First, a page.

Air Force Col. Heather Yun enrolled her teenagers in COVID-19 vaccine trials in back in the winter.
An infectious disease physician, Yun spoke with her children at length about the vaccine studies, and they were eager to do their part in the battle against the pandemic. More nervous about the blood draw than the shot, her children "overcame their fears and got it done," she said.
"I am so incredibly proud of my brave kids for doing their part for their community and the nation," said Yun, who also serves as Brooke Army Medical Center's deputy commander of medical services.
With the recent authorization of the Pfizer vaccine for youth ages 12 to 15, Yun is now encouraging other parents to consider the vaccine for their adolescents as well.
"The data continues to demonstrate that the vaccine is safe and effective," Yun said. "Vaccinating this population is an important step in ending the pandemic."
Layer of Protection
With emergency use authorization and a 100 percent efficacy rate for this age group, "we are strongly recommending the vaccine for adolescents," noted Army Maj. Megan Donahue, BAMC's chief, pediatric infectious diseases.
However, vaccine hesitancy continues to be an ongoing challenge, particularly among young people who feel less threatened by the virus due to lower infection rates and reports of mild illness, noted Air Force Lt. Col. Alice Barsoumian, associate professor of medicine, San Antonio Uniformed Services Health Education Consortium Infectious Disease Fellowship Program.
While it's true that fewer children have been infected with COVID than adults, experts are tracking an increase in COVID infection and hospitalizations within younger populations, Barsoumian said, citing reopening schools and the easing of face covering requirements as potential causes. Additionally, some strains appear to be more contagious to children.
"Thankfully, hospitalization rates are still low," she said, "But we need to keep in mind that one in three children hospitalized with COVID is admitted to the ICU (intensive care unit)."
Children may also be at risk of a severe inflammatory response to COVID infection called Multisystem Inflammatory Syndrome, or MIS-C, a condition where different body parts can become inflamed, including the heart, lungs, kidneys, brain, skin, eyes, or gastrointestinal organs, according to the Centers for Disease Control and Prevention. While a direct link to COVID-19 hasn’t been established, many children with MIS-C had the virus or had been around someone with the infection.
Another risk is post-acute COVID syndrome, which causes symptoms to include fatigue, exercise intolerance, depression and poor sleep, explained Army Lt. Col. Elizabeth Markelz, BAMC's chief of infectious disease service. “This syndrome does not occur with immunization," she noted.
Education and awareness remain key to boosting vaccination rates. "The vaccine is incredibly important for building herd immunity," Markelz said. "Additionally, children have the same transmissibility to others as adults, providing an important route of spread to their loved ones."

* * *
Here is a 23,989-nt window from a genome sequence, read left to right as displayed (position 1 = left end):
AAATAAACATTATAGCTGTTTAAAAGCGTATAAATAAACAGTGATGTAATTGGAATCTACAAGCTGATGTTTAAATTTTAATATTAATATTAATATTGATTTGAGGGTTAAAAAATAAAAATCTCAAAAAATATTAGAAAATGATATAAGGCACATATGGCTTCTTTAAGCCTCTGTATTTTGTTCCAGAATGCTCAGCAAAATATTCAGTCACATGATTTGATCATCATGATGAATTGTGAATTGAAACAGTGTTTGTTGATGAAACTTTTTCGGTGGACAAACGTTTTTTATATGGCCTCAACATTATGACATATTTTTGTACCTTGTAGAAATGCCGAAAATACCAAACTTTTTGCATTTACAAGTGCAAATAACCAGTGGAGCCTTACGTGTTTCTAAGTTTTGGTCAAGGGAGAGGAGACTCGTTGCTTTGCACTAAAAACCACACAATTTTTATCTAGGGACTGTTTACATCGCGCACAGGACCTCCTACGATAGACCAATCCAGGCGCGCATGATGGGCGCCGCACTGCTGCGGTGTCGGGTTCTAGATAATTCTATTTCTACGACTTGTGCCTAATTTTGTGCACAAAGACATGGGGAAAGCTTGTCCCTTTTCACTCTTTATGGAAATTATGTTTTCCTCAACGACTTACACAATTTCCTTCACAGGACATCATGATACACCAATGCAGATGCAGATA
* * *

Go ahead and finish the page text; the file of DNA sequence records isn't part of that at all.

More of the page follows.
Yun's 12-year-old daughter, Lucy, agrees. "I think it's important for kids to get vaccinated because even though in some cases we're less likely to get hurt from sicknesses, it's better for protecting people who are higher risk," she said.
Minimal Side Effects
The Pfizer vaccine is administered in the same dosage and dosing regimen for 12 to 15-year-olds as it is for ages 16 and older - which is two doses 21 days apart. The COVID-19 vaccine and other vaccines may be administered without regard to timing, according to new CDC guidance. Out of an abundance of caution, the CDC previously had recommended a minimum of 14 days between the COVID-19 vaccine and other vaccines; however, data has indicated the safety of simultaneous administration.
As with adults, adolescents are reporting varying non-serious side effects post-vaccination, typically lasting for one to three days, Barsoumian said. These side effects can include pain at the injection site, tiredness, headache, chills, muscle pain, fever and joint pain.
Yun's 14-year-old son, Eli, reported a few side effects after his shot. "The vaccine itself didn't actually hurt when it was injected, but afterward, I had a pretty sore arm following the first dose, and flu-like symptoms following the second dose for a few days," he said.
"Side effects appear similar, but occur slightly more frequently in this population than in older populations," Barsoumian said. "We've noticed this in the adult population as well – the somewhat younger you are, the somewhat more frequently they occur."
While Pfizer is currently the only FDA-approved vaccine for 12 to 15-year-olds, other manufacturers, such as Moderna, are likely to follow. As for the younger age groups, based on the study cohorts, the manufacturers will most likely roll out approval in stages, Barsoumian said, starting with 6- to 11-year-olds and followed by 2- to 5-year-olds at a later date.
Barsoumian is eager for that day to arrive. Her children, who are 10 and younger, are unable to get the shot at this time, but she has signed them up for all available studies across the state.
Markelz has also signed her young children up for local studies and is awaiting enrollment to open. "My kids dread getting vaccines, but they both have stated they will get it when they can because they want to protect 'nanna, papa and their teachers,'" she said.
With authorization at hand, many parents and adolescents are lining up to get the shot. The CDC has announced that half a million kids ages 12 to 15 have received a COVID-19 vaccine in less than one week and, in total, more than 4.1 million adolescents ages 12 to 17 have been vaccinated so far.
"This is incredible progress," Barsoumian said. "Go get ‘em kids!"